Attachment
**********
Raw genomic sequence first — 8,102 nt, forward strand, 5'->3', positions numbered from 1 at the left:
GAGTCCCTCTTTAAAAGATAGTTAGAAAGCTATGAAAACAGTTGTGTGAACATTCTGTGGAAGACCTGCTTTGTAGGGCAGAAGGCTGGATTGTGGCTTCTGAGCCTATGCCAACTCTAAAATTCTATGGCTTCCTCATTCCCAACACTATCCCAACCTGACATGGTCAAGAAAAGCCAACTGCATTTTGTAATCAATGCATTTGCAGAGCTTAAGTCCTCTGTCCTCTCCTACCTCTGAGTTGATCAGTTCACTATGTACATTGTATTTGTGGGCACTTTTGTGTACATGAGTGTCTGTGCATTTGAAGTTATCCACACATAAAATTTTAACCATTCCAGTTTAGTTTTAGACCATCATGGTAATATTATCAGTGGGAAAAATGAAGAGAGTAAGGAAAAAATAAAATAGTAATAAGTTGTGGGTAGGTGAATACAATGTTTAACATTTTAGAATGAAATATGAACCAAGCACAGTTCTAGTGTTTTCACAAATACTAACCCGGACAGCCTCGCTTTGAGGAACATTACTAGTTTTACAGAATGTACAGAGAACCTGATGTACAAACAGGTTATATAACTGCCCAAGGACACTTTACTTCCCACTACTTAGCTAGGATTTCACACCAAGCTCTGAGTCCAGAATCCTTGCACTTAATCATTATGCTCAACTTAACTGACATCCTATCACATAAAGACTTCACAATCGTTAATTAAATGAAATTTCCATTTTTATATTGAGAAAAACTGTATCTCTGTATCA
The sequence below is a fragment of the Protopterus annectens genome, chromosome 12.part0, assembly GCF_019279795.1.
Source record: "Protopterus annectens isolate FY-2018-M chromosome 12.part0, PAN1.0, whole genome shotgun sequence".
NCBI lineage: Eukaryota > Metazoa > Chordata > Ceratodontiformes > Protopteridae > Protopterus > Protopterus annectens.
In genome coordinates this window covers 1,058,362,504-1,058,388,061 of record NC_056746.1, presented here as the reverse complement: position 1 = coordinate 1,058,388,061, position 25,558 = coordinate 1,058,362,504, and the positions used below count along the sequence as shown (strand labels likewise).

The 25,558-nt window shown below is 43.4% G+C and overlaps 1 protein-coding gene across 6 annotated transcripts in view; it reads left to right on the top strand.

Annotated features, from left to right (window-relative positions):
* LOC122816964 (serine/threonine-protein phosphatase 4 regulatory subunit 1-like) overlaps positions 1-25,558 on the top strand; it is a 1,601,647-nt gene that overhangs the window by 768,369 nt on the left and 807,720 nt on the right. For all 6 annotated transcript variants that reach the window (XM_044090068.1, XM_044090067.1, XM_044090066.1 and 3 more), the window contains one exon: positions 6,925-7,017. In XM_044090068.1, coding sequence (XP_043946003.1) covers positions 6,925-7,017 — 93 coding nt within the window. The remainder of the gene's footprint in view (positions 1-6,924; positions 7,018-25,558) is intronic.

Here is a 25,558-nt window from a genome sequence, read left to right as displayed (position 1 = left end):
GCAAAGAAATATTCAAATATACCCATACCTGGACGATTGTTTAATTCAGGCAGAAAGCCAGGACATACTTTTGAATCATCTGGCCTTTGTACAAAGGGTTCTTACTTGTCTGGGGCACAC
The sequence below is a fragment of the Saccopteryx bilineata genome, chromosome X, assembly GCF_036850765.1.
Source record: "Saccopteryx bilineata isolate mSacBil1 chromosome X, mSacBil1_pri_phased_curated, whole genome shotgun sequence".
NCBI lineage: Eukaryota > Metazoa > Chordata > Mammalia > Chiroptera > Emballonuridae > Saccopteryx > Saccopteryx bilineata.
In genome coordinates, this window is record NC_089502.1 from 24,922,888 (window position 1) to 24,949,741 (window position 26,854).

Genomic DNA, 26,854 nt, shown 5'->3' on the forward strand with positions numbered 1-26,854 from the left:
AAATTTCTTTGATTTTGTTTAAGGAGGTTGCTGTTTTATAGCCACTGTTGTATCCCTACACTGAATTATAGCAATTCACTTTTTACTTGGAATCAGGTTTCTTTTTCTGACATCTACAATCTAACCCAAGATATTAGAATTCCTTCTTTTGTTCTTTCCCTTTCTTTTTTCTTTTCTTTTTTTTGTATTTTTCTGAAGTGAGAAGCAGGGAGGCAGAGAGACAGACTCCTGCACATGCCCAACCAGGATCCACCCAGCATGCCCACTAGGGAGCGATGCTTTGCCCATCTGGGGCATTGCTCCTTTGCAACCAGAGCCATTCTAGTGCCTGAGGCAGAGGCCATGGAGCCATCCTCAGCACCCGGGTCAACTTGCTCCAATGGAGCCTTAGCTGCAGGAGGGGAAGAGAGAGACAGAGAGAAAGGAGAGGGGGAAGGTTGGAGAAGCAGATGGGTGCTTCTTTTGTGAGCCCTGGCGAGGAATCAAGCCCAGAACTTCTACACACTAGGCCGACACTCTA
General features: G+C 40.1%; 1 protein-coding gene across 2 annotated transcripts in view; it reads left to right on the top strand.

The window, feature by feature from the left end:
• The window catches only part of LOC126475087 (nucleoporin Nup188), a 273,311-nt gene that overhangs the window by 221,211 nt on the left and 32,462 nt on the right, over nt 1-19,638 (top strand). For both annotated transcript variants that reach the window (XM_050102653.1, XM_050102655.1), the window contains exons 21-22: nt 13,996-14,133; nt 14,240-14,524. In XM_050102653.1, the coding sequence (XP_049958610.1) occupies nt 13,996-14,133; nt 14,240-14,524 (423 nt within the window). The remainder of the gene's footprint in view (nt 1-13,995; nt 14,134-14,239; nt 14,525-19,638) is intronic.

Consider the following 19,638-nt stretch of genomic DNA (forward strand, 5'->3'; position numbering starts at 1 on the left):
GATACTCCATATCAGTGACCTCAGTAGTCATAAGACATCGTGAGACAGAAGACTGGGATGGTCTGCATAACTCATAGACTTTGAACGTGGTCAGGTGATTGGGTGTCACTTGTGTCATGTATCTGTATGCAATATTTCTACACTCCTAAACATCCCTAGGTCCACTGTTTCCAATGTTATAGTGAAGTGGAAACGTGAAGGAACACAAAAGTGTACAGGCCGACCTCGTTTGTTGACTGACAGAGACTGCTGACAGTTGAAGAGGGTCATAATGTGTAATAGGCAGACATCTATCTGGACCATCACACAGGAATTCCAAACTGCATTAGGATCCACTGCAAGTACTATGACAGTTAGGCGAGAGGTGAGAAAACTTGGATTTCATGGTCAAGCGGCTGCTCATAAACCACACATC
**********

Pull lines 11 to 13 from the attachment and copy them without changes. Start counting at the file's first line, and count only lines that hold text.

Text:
GCAAAGAAATATTCAAATATACCCATACCTGGACGATTGTTTAATTCAGGCAGAAAGCCAGGACATACTTTTGAATCATCTGGCCTTTGTACAAAGGGTTCTTACTTGTCTGGGGCACAC
The sequence below is a fragment of the Saccopteryx bilineata genome, chromosome X, assembly GCF_036850765.1.
Source record: "Saccopteryx bilineata isolate mSacBil1 chromosome X, mSacBil1_pri_phased_curated, whole genome shotgun sequence".